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Alternative namesNeuropathy - autonomic
DefinitionAutonomic neuropathy is a group of symptoms caused by damage to nerves supplying the internal body structures that regulate functions such as blood pressure, heart rate, bowel and bladder emptying, and digestion.
Causes, incidence, and risk factors
Autonomic neuropathy is a form of peripheral neuropathy affecting the autonomic portion of the peripheral nervous system.
Autonomic neuropathy involves damage to the nerves supplying the autonomic portion of the peripheral nervous system, which is the portion that supplies the internal organs, blood vessels, and other areas not under voluntary (purposeful) control.
Damage to the nerves supplying blood vessels causes problems with regulation of blood pressure and body temperature; dilation of skin capillaries is used to dissipate heat from the body. Damage to other structures causes similar dysfunction.
Signs and tests
Inspection of the abdomen may show distention, and listening to the abdomen with a stethoscope ( auscultation ) may show abnormal sounds indicating decreased gastric motility.
An eye examination may show sluggish pupil reaction. Examination by touch ( palpation ) or tapping ( percussion ) may indicate a distended bladder. Blood pressure examination may show a decrease upon standing (postural hypotension ).
Occasionally, other symptoms may indicate disturbed functioning of the autonomic nervous system, including high blood pressure , rapid or slow heart rate , irregular heart rhythms, excessive sweating , difficulty swallowing , or other symptoms.
TreatmentTreatment is supportive. Treatment may need to be chronic and prolonged, and the response to treatment varies. Several treatments may be attempted before a successful treatment is found.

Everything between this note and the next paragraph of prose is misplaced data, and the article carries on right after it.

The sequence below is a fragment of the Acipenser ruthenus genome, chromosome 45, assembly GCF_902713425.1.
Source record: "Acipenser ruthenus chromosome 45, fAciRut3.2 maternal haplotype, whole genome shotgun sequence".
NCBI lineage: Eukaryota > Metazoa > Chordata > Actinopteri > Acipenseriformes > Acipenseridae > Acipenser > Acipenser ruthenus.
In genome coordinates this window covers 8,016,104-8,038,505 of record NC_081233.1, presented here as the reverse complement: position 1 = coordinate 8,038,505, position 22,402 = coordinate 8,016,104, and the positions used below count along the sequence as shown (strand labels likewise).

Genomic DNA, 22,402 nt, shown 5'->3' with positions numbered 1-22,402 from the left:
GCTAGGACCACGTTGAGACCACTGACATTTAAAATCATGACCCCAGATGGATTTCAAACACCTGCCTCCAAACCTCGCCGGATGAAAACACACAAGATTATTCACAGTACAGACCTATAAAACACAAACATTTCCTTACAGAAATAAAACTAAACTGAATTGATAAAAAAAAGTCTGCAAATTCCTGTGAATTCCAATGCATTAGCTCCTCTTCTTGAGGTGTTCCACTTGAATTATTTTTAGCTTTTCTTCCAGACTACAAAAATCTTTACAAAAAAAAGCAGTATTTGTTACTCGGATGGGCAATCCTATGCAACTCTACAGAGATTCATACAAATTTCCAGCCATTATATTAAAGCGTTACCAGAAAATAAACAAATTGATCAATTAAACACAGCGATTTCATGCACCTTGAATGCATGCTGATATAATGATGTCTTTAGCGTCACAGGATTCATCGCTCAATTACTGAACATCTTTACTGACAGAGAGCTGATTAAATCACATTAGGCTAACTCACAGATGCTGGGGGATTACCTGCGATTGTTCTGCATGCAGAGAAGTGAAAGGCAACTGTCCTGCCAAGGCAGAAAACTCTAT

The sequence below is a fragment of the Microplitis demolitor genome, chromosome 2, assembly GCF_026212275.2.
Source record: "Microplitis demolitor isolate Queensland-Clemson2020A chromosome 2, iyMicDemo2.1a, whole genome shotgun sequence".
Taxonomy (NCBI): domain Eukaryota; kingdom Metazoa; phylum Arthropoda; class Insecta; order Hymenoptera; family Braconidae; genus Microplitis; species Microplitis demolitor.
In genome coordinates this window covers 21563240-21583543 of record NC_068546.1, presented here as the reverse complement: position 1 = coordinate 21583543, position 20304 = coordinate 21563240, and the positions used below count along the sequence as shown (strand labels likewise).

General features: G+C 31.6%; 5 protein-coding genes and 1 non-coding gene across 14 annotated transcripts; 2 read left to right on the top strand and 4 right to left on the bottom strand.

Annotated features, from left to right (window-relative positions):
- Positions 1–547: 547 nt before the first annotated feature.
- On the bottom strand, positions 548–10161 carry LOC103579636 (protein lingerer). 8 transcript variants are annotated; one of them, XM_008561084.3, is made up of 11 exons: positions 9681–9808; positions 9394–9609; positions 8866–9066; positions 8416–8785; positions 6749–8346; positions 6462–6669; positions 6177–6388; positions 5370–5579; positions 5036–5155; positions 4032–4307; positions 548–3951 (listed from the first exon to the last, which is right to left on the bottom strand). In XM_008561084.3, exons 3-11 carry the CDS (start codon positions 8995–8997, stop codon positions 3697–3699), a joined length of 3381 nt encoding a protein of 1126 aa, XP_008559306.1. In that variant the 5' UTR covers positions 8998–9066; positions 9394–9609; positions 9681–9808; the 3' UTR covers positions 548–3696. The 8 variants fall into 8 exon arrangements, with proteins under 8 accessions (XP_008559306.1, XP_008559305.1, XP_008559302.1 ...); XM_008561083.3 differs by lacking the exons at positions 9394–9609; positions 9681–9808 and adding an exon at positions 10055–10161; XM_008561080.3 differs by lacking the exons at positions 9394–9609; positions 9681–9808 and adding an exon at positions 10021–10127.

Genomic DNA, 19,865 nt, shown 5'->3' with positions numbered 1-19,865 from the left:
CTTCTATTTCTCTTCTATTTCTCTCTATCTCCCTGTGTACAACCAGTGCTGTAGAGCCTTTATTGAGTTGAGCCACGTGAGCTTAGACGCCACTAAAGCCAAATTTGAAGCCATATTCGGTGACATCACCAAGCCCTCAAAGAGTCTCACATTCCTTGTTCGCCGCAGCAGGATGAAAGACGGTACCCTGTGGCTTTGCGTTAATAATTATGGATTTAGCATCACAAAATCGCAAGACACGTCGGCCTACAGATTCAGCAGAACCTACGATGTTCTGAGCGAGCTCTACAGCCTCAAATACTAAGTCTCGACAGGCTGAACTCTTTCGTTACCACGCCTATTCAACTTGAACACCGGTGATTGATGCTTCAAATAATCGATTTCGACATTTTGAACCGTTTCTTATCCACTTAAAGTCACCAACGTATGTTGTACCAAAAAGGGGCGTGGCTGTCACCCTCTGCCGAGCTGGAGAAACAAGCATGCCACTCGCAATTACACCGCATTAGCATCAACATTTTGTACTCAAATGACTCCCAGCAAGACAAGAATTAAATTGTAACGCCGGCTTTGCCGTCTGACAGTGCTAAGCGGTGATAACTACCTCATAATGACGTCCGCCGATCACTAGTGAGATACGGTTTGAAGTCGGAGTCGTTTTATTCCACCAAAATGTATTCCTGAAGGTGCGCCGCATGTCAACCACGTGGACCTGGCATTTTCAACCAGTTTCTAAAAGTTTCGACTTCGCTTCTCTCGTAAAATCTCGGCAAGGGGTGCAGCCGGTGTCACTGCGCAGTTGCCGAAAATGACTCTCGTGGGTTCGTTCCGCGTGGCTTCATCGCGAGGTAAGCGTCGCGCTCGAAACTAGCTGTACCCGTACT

The use of elastic stockings and sleeping with the head elevated may reduce postural hypotension . Fludrocortisone or similar medications may be beneficial in reducing postural hypotension for some people.
Medications that increase gastric motility (such as Reglan); small, frequent meals; sleeping with the head elevated; or other measures may be used to treat reduced gastric motility.
Manual expression of urine (a technique in which the hands are used to compress the bladder), intermittent catheterization, or medications such as bethanechol may be necessary to treat bladder dysfunction.
Impotence , diarrhea , constipation , or other symptoms are treated as appropriate. These symptoms may respond poorly to treatment.
The outcome varies. If the cause can be identified and treated, there is a chance that the nerves associated with autonomic neuropathy may repair or regenerate. The symptoms may improve with treatment, or they may persist or worsen despite treatment.
Most symptoms of autonomic neuropathy are uncomfortable but they are seldom life-threatening.
Calling your health care providerCall for an appointment with your health care provider if symptoms of autonomic neuropathy occur. Early diagnosis and treatment increases the likelihood of controlling symptoms.
PreventionPrevention or control of disorders that may be associated with autonomic neuropathy may reduce the risk. For example, diabetics should control blood sugar levels closely. Alcoholics should stop drinking.
Update Date: 7/28/2002Elaine T. Kiriakopoulos, M.D., MSc, Department of Neurology, Beth Israel Deaconess Medical Center, Harvard University, Boston, MA. Review provided by VeriMed Healthcare Network.
Last updated: Tue, 06 Jan 2009 00:20:03 GMT